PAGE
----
as they are

And the sair times are as sair,

But oot o this life ye mak whit
ye can,

For ye canna mak onything
mair.

This is a collection, then, which ranges far and wide, and shows a mastery of diverse styles, and traditions. It is traditional in that it draws on oral and written precedents with competence and ease and, speaking as a folklorist, I mean this as the highest praise. I read this with a sense of familiarity and of appreciation. It is poetry for people who like poetry, particularly in Scots language forms.


Javascotia
Benjamin Obler
HAMISH HAMILTON, £14.99
pp438 ISBN 9780241144305

Reviewer: COLIN WATERS

I’m not a joyous coffee drinker; equally, this unmistakably overcaffeinated novel shrivels my taste buds. Coffee runs like a black river through Benjamin Obler’s book, Javascotia, tiding us from Chicago, where the plot begins, to Glasgow where we and our narrator, Mel, wash up.

Let’s get the plot out of the way. Mel is a reformed slacker, coffee connoisseur, and photography nut, recovering from the aftershocks of his failed teenage marriage. I say failed; he tells people he’s divorced, while, as we learn, the truth is otherwise. Between jobs, he’s offered the perfect post. An unnamed coffeehouse chain wants him to spend ten weeks in Glasgow visiting cafes and reporting back on their coffees with a view to assessing whether there is a demand for their product outside of London. I should say that the action is taking place in 1995 (Braveheart is just about to come out), the pre-9/11, No Logo-era before Scotland, like everywhere, was comprehensively Starbucked.

Camera a-clicking, Mel takes to the streets of Glasgow. One has to say that despite reservations, Obler does conjure a unique portrait of Glasgow, quite distinct from the world inhabited by a Kelman or a Gray. This Glasgow is as light and frothy as a latte made with skimmed milk. Unfortunately, this tonal quality is matched by a sort of touristic babble, with travelogue-style descriptions of the second city: “Along a cobblestone esplanade that cuts back from broad Buchanan Street, I found a picturesque bistro. ‘Endive’ read the sign in elegant ironwork, stucco and ivy. All that was missing was Mediterranean air and the sun”.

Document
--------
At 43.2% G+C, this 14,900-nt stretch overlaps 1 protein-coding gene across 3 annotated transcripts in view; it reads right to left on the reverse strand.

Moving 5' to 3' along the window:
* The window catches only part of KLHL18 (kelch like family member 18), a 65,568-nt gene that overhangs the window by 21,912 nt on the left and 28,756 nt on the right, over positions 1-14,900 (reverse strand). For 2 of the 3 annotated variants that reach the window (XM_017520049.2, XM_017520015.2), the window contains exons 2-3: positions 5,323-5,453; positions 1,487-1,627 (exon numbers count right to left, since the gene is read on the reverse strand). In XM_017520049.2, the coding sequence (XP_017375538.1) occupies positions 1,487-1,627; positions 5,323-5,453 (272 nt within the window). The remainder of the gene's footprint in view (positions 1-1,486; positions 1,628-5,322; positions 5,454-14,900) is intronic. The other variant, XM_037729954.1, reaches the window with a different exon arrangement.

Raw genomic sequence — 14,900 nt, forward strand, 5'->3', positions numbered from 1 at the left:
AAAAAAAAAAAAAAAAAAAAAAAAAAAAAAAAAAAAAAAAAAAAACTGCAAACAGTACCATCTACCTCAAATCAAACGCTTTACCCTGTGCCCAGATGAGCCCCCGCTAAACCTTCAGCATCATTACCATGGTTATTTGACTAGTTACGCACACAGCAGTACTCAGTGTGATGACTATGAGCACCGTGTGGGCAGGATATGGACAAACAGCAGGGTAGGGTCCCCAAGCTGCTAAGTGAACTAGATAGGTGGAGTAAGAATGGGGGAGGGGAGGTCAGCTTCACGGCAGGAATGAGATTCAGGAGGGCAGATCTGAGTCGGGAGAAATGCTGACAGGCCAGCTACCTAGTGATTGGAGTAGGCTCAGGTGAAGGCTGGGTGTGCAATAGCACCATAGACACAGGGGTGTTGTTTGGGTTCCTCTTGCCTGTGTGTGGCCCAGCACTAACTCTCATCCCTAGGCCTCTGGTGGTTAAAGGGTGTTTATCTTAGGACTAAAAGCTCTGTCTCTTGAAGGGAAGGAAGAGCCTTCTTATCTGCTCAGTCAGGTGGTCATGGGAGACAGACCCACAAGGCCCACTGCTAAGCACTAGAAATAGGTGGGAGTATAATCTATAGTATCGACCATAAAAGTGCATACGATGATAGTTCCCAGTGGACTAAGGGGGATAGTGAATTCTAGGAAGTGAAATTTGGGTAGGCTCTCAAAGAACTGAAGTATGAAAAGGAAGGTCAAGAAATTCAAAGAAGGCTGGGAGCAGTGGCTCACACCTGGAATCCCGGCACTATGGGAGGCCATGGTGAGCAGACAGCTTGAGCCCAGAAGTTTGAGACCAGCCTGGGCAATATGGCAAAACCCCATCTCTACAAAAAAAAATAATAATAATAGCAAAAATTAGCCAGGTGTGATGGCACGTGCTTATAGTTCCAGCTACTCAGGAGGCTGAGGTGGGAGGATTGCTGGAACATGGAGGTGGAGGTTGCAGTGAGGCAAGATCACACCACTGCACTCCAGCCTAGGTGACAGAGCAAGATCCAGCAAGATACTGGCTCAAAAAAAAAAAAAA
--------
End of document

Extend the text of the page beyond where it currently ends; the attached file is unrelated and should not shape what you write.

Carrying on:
While snapping a demo, Mel breaks the fall of an art student and eco-activist Nicole (she was hanging off a ledge, putting up a banner). “Ri’, well, thanks a loh. Yer a champion”, Nicole says, the first of many forays into the demotic that, however well intentioned, leaves the locals sounding like the sort of person who can’t chew gum and tie their shoelaces at the same time. Nicole is involved in a campaign to prevent a local park being turned into a motorway, a campaign ran by her ex-boyfriend, Ruaridh, a posh crusty and humourless cliché who is never likely to be a challenge to Mel. When Mel takes a photo of villainous Tory MP John Douglas, holder of “the safest Conservative seat in Scotland”, pushing Ruaridh over, he finds himself pursued by the police and the media.

The plot often feels like it comes second to linguistic showboating, for this is a book shaggy with style. Obler is the kind of writer who can’t simply write, “He took a photograph”. No, it has to be phrased, “With a sneeze of light, the colours of this razorthin moment were encoded in  the inverse language of silver halide and photons”. Obler is a literary descendant of Saul Bellow – remember Mel is from Chicago – or perhaps more accurately, Bellow’s more pop-cultured offspring, the likes of Jonathan Franzen or those freakishly verbose graduates of the McSweeney’s school. Like Bellow, he streams registers, zinging from the high falutin to street-slangy to corporate catalogue. He also warehouses details in bottomless sentences: “These were my remembrances of that American elixir, that bitter pick-me-up, the true breakfast of champions. And they were sour. In the black grounds, in the smell of roasted beans, in the violently crepitant, manic whir of the grinder, in the sight of the stray bean on the countertop, its little oval mound and symmetrical folds cruelly resembling a vagina, in the cooling of the tap and the ritualistic measuring of water along the even numbered scale of 2-12, in the fingering of a cluster of #4 recycled paper filters….” And so it goes.